Work Samples

Old format: Mass Effect 2: Lair of the Shadow Broker | New format: Halo: Reach

As I mentioned in my videogames section, I have grown to appreciate games beyond just a leisure activity. I'm currently gaining my degree in journalism at the University of Florida, and once I graduate I want to enter the field of gaming journalism. At UF I'm learning many writing skills, but there are some specific things about gaming journalism that I've come to learn on my own.

A big part of videogame journalism is reviewing games. It's possibly the most utilitarian type of writing from the gaming press, and reviews must be written in a fashion that can get the most important points across to the reader in an efficient yet enjoyable manner.

There is a delicate balance in writing reviews, in particular regarding spoilers. People who read a review don't necessarily want every plot point divulged, but rather they want just enough information to answer the question: Is this game worth my money?

Answering this question isn't difficult, but finding the right method of doing so can certainly be a challenge. Reviews need to be presented in an attractive fashion, which means they need to be well written and can't be too long. However, there is a balance at play in all elements of reviewing, so it can't be too short either.

The first step to conquering this challenge is obviously to play the game. Once the game itself is played from start to finish and extensive notes have been taken, then one can start to form an idea of what sort of tone the review will take.

The most important element of the tone is to always remember that the review is for an audience. Journalists should certainly be happy with their own work, but the work should be written plainly so that anyone else can understand the points that are being made. Otherwise, the audience will be lost and the review will have helped no one.

All the most important information about the game should be included and it should be descriptive. The reader should feel tantalized into playing the game because of how well you describe it. Alternatively, if the game is horrible the reader should understand every quirk and nuance of the game as if they had played it themselves.

I have written a few reviews in my limited time as a gaming journalist, but I feel that I have still not met the balance. The first time I ever wrote a review for the public, which was on my gaming blog playWISE, I used the following format:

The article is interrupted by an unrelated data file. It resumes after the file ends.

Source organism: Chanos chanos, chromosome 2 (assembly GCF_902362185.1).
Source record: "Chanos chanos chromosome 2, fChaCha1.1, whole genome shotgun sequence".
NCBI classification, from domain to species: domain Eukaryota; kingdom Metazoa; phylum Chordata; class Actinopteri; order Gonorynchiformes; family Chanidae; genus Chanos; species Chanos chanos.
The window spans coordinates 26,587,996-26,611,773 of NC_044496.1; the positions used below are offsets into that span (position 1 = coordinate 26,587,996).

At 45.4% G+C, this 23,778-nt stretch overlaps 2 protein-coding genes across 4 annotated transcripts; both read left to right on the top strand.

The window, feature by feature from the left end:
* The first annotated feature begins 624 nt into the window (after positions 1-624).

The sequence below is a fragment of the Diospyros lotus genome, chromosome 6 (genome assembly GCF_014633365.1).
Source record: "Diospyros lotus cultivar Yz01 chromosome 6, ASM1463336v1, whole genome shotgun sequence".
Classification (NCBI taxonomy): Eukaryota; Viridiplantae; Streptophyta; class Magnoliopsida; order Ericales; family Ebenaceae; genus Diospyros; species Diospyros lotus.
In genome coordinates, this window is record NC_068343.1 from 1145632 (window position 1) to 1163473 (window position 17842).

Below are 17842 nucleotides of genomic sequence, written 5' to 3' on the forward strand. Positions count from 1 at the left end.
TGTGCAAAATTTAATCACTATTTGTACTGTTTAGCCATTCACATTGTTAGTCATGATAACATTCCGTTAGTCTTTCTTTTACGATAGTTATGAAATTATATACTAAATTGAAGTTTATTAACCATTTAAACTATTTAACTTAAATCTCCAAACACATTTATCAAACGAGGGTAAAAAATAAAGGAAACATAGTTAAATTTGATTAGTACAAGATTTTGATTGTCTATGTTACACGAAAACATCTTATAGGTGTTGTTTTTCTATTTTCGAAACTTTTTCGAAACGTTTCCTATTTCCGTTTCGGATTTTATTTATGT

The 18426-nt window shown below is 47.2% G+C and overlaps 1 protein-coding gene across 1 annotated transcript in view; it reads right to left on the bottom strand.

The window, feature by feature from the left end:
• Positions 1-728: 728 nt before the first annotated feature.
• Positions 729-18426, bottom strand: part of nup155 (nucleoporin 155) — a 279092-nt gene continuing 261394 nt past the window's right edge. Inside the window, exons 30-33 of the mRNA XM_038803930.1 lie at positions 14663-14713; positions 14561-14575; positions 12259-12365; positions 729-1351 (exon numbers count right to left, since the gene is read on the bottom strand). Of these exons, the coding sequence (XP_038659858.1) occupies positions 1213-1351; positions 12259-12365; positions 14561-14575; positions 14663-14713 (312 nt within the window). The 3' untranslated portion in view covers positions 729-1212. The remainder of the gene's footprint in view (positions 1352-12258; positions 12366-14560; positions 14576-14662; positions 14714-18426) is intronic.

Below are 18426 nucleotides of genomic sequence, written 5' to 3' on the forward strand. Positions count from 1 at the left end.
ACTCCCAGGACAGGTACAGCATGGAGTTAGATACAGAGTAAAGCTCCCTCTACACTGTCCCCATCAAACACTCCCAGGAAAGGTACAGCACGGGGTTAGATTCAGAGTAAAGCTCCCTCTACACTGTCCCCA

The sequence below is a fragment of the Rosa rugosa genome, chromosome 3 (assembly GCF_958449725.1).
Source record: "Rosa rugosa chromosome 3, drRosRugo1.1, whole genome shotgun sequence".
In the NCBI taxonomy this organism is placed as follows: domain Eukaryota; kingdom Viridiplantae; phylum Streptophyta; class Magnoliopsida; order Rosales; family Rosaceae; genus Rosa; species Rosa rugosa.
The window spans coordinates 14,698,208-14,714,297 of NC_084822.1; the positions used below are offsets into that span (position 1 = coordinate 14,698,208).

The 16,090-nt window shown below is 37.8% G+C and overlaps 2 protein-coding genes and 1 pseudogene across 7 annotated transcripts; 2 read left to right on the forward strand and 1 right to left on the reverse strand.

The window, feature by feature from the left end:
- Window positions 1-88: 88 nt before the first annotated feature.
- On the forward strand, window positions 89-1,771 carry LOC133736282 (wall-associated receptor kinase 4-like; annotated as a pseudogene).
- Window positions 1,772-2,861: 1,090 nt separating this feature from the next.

Each game reviewed is broken down into eight separate categories. A game can earn up to 100 points in each category, and a final score is given that is simply an average of all the scores. Scores with a fraction of .4 or less will be truncated; all other fractions will be rounded to the nearest one hundredth. Each category of the review will also attempt to answer the following fundamental questions:

Gameplay:

How well do all the aspects of the game complement one another to create an overall package?

Graphics:

How well does the game take advantage of its hardware in order to create something artistic and beautiful?

Story:

How well does the narrative tell a cohesive and compelling story?

Audio:

How well does the audio complement the various elements of the game?

Functionality:

How well were the various systems and elements of the game programmed and designed?

Entertainment:

How fun or frustrating is the game?

Value:

How much quality content do you get in relation to the amount of money it costs?

Replay:

How well does the game hold up to any subsequent playthroughs?

The Skinny:

This is a very brief recap of the review that outlines the most important aspects of the game.

After using that format, I realized just how long my reviews were going to be, and they were pushing the limits of what people would realistically read. So after doing one review, I decided to move to a more streamlined review format, which is as follows:

Each game review is presented as succinctly and cohesively as possible. It is my goal to give readers the information they want about a game as quickly as possible with the categories listed below.

Background:

A few details on the game to fill the reader in on any necessary information. It is also intended to summarize the plot of the game and give context to the review.

The Best:

The most interesting, thought provoking and exciting aspects of the game will be described here.

The Worst:

The most broken, disappointing and frustrating aspects of the game will be described here

Overall Score:

For clarity, an overall score out of 10 is given, 1 being the absolute worst and 10 being the absolute best.

I have since written one review in this new format. I think it definitely provided a much more manageable amount of text for readers, but I found it to be a little short on content. However, I know that as my skills develop I will learn to use this format more effectively and concisely. To see the old and new review formats at work, return to the top of the page and choose a corresponding link.